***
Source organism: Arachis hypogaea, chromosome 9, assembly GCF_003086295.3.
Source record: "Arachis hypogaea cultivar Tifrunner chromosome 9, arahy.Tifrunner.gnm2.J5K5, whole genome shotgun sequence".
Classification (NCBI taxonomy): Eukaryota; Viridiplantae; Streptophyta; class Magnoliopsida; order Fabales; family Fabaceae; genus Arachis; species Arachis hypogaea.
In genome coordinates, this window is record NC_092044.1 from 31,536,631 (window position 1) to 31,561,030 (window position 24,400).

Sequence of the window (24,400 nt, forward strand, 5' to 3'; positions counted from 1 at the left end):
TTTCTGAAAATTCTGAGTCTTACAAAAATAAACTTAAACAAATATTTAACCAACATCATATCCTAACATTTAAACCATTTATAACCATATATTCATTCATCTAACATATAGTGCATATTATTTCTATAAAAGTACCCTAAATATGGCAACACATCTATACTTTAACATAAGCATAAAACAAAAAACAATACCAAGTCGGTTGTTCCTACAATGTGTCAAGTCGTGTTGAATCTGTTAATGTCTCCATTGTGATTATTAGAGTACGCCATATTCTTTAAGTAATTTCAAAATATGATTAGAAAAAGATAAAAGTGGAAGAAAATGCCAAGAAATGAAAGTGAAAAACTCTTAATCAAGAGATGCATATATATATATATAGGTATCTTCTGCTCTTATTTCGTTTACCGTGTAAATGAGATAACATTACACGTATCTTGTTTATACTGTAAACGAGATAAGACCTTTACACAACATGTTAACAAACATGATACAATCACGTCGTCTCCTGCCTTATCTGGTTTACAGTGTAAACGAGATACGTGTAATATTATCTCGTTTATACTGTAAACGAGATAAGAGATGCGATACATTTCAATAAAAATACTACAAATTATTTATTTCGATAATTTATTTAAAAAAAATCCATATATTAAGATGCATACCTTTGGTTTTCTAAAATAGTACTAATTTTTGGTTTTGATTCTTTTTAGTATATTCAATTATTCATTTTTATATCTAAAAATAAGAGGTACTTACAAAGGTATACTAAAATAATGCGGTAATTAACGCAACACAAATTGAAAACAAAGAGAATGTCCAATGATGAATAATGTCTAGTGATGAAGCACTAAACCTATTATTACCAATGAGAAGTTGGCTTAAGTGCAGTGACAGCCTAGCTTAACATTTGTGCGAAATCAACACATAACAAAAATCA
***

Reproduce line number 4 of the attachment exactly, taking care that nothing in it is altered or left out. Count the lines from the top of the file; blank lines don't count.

In genome coordinates, this window is record NC_092044.1 from 31,536,631 (window position 1) to 31,561,030 (window position 24,400).